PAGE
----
Interestingly, Westworld also serves as an example of the repeated use of certain storytelling elements. Westworld was written and directed by Michael Crichton, later the author of Jurassic Park. In both stories, an amusement park runs amuck, the amusements turning on the guests. In both stories, engineers in the control room try to remedy the situation by shutting down all power to the park. And in both stories, this simply makes makes matters worse.

Toy Story (1995)


This children’s film examines the secret life of toys. One toy has dreams of grandeur and the other is simply trying to get back home.

Why it Matters

If you’re a millennial, you’ve almost certainly seen Toy Story already. Perhaps you even had all the lines memorised as a kid. But Toy Story finds its place in film history as the first fully computer animated (CGI, or Computer Generated Images) feature length film in theaters. (Yes, Veggie Tales predates Toy Story by two years, but it was a direct-to-video release). Today, almost every film contains some element of CGI.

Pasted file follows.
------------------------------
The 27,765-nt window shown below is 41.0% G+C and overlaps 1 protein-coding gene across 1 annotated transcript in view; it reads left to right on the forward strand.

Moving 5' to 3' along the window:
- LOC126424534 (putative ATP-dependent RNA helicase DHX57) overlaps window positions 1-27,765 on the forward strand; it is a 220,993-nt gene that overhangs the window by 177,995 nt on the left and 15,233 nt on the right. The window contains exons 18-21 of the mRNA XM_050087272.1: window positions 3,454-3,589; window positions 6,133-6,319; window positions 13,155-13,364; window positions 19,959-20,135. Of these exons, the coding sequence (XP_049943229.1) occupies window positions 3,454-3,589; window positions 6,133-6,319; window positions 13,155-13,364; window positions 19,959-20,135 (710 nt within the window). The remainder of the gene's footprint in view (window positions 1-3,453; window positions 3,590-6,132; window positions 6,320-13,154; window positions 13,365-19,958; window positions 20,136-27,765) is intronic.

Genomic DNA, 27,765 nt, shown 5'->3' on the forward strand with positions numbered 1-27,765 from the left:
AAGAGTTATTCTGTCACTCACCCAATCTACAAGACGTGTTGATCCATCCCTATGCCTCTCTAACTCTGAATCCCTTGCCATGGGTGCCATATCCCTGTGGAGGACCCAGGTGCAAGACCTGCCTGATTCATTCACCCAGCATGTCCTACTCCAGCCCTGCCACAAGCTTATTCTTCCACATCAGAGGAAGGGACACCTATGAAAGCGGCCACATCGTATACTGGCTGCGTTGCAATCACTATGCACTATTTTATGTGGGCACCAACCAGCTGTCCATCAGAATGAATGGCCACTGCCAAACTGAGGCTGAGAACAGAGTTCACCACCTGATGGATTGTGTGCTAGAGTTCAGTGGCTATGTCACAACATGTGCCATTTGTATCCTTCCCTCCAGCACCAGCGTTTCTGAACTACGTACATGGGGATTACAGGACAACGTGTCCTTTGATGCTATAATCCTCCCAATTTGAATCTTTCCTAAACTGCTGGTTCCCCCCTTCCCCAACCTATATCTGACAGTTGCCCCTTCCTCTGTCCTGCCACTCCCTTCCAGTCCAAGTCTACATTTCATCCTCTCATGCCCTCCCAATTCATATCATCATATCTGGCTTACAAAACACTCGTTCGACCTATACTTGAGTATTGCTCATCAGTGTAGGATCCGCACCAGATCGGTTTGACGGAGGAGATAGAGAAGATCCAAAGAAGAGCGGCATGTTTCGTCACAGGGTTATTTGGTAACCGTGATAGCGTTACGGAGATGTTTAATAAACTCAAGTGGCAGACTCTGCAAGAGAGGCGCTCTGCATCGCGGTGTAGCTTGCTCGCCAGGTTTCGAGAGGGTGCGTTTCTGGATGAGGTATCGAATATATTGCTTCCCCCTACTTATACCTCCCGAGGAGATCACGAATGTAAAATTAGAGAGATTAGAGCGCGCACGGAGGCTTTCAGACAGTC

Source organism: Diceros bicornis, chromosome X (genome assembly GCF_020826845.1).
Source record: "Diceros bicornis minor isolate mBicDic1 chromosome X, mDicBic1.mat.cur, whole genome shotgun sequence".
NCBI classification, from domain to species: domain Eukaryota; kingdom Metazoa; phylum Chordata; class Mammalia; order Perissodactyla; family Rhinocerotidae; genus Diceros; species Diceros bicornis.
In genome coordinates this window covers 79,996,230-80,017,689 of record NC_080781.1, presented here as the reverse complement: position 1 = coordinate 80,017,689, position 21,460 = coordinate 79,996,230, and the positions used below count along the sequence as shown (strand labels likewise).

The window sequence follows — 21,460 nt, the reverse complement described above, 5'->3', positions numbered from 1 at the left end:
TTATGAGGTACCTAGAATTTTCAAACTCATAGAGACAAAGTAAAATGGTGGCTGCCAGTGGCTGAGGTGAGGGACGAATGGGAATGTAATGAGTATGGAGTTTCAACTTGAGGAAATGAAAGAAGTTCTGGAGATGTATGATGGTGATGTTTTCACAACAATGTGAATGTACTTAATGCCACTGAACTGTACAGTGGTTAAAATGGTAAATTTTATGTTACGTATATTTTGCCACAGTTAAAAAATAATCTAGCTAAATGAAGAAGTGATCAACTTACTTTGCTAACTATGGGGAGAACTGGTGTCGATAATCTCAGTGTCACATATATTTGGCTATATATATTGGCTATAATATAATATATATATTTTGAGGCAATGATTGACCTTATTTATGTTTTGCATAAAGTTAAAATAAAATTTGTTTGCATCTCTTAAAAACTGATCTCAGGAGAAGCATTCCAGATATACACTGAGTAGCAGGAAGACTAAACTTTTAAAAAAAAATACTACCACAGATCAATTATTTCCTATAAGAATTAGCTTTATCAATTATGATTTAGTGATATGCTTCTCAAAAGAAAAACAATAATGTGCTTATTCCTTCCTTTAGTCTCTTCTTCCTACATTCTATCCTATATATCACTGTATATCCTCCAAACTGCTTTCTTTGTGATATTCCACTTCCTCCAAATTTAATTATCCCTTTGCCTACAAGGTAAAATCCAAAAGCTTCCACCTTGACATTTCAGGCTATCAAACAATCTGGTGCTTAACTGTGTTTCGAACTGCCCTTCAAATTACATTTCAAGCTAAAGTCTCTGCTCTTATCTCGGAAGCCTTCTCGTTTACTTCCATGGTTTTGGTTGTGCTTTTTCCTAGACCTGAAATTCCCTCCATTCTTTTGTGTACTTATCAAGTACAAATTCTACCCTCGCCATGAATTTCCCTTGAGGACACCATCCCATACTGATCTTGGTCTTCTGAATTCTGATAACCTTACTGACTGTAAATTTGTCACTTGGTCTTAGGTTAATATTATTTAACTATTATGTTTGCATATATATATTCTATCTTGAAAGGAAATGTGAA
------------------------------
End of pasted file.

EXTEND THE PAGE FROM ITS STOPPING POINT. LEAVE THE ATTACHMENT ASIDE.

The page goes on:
The Future of the History of Film

Movies are no doubt still making history. In the U.S. alone, producers release about 600 films each year. You, as a moviegoer or film buff, are living the ongoing history of film.

Someday, film history classes will look back at the movies you saw on opening night. And you’ll have the pleasure of knowing the long journey the industry embarked upon in order to get there.

For more like this, read our article explaining the nature of genre films (and listing some goodies).

Freelance writer, foodie, and travel junkie. A bit like Johnboy Walton, Lois Lane, and Jimmy Olsen rolled into one. Oh, yeah, then there's that Clark Kent secret identity thing...